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Indian Government’s Demonetisation measures did not impede Future Black Money Flows: UN report

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FILE - A private money trader counts Indian rupee currency notes at a shop in Mumbai, India. (Representational image). VOA

New Delhi, May 8, 2017: The Indian government’s demonetisation measures did not impede future black money flows in new denominations, a UN report said on Monday.

According to UN Economic and Social Survey of Asia and the Pacific 2017, complementary measures to demonetization would be required to target all forms of undeclared wealth and assets.

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“Broader structural reforms which could also contribute to enhanced transparency include: the implementation of a goods and services tax; voluntary disclosure of income scheme; and tracking of high-value transactions through taxpayer identification numbers,” it said.

“Other measures, such as reforming the real estate registration process to ensure transparency, are being discussed.”

As per the report, the disruption caused by demonetisation had “greater and longer-lasting” impacts for lower-income individuals, households and businesses that had difficulty insulating themselves against the shock.

“Rural incomes and consumption were affected due to a decline in prices for agricultural products (although again, this was not reflected in the national accounts data which measure agriculture in terms of quantity),” the report said.

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“In the medium-term, the currency initiative is expected to bring more economic activities into the formal sector and spur digitisation of financial transactions, helping to broaden the tax base and secure the fiscal space needed for public social and infrastructure expenditures.”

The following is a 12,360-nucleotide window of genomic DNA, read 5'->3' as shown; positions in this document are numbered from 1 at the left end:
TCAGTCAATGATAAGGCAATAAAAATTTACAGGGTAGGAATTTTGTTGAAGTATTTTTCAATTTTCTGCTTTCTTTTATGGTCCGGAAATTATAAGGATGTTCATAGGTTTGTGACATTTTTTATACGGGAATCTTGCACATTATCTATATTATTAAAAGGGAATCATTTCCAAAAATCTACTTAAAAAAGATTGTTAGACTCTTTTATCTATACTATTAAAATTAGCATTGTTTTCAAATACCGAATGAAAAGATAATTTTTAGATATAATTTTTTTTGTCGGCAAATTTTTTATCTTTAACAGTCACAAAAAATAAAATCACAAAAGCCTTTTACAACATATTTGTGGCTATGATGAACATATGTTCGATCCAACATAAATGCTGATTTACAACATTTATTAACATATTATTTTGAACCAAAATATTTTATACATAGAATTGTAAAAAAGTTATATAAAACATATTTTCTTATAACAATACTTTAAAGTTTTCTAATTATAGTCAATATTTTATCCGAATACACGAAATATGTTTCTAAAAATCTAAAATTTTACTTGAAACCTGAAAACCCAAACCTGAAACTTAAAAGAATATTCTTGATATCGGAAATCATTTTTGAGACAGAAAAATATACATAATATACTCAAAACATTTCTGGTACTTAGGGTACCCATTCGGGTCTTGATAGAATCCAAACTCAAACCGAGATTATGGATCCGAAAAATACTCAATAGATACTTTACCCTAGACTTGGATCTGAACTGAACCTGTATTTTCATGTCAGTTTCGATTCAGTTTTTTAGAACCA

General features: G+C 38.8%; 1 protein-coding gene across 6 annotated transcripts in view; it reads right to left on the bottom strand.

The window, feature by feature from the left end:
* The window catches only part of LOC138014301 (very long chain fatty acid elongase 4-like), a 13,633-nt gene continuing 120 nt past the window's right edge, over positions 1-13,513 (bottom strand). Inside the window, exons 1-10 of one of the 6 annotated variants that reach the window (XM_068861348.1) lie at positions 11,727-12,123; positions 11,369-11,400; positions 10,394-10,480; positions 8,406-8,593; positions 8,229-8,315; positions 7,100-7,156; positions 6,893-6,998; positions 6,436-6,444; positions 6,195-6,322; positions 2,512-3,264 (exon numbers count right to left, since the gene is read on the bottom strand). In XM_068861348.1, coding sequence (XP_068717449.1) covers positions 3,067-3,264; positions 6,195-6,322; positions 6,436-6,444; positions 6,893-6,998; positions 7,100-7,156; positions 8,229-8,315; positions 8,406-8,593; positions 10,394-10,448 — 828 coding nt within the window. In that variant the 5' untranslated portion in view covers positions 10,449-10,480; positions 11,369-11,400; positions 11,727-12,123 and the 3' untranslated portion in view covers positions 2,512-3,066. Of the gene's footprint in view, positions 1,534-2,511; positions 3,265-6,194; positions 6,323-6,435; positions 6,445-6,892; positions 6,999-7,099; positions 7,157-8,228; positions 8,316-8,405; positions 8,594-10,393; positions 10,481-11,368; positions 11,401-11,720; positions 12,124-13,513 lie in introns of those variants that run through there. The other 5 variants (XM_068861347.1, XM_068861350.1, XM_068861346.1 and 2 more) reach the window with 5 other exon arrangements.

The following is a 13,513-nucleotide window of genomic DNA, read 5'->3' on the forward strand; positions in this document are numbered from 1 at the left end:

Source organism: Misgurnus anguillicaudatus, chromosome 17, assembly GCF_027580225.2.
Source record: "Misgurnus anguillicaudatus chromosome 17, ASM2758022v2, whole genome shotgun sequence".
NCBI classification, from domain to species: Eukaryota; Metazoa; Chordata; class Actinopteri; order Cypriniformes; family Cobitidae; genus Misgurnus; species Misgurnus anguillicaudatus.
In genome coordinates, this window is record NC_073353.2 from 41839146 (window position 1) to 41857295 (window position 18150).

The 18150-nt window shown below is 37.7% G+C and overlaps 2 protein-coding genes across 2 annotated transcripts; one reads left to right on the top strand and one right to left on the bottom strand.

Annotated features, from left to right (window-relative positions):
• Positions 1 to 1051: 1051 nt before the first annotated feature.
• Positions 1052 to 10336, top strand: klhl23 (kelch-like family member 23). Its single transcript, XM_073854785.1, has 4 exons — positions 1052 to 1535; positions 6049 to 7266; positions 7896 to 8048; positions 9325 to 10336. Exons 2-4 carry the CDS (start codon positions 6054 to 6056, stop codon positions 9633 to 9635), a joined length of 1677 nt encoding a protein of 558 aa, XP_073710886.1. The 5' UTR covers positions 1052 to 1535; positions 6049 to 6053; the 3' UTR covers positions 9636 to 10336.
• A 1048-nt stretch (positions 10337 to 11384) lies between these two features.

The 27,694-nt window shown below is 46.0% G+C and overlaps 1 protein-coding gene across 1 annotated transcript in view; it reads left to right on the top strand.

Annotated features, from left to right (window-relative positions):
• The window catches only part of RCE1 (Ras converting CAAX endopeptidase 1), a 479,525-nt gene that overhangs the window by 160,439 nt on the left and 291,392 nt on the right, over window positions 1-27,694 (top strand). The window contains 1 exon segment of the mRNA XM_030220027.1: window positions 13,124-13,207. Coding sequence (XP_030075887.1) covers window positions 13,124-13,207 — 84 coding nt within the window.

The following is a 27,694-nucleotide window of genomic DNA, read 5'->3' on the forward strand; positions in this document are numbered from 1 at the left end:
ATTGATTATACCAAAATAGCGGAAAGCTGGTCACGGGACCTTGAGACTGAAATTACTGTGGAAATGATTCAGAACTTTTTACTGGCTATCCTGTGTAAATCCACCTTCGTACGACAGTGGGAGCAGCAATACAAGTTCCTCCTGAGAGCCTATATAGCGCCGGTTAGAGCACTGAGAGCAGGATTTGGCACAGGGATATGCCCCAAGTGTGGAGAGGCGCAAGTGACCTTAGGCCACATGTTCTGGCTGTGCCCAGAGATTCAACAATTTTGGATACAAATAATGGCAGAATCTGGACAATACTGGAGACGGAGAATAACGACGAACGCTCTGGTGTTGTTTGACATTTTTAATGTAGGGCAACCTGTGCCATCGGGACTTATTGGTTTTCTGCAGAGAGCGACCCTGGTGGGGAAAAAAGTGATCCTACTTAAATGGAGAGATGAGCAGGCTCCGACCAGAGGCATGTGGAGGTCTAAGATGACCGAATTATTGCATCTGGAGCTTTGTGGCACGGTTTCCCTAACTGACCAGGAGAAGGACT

The report pointed out that “one-off” currency measure in effect transferred lost black money to the central government through unclaimed or unexchanged notes.

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“Preliminary estimates suggested a 97 per cent recovery of notes, which would imply a 3.16 per cent increase in fiscal revenues for the government,” the report read.

On November 8, 2016, exactly six-months ago Prime Minister Narendra Modi announced that the Reserve Bank of India (RBI) would withdraw India’s two largest currency denominations — Rs 500 and Rs 1,000 — from circulation.

The two bank note denominations which were withdrawn represented more than 86 per cent of the cash in circulation. (IANS)

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AI Can be a Helpful Tool for Government to Deliver Public Services

Case studies in the report highlight how a competitive selection process may spell the way forward to discover and initiate pioneering AI technology in public service delivery

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Artificial Intelligence (AI) is emerging as a helpful tool for governments in the Asia Pacific region to deliver public services, revealed a new UN-Google report on Wednesday.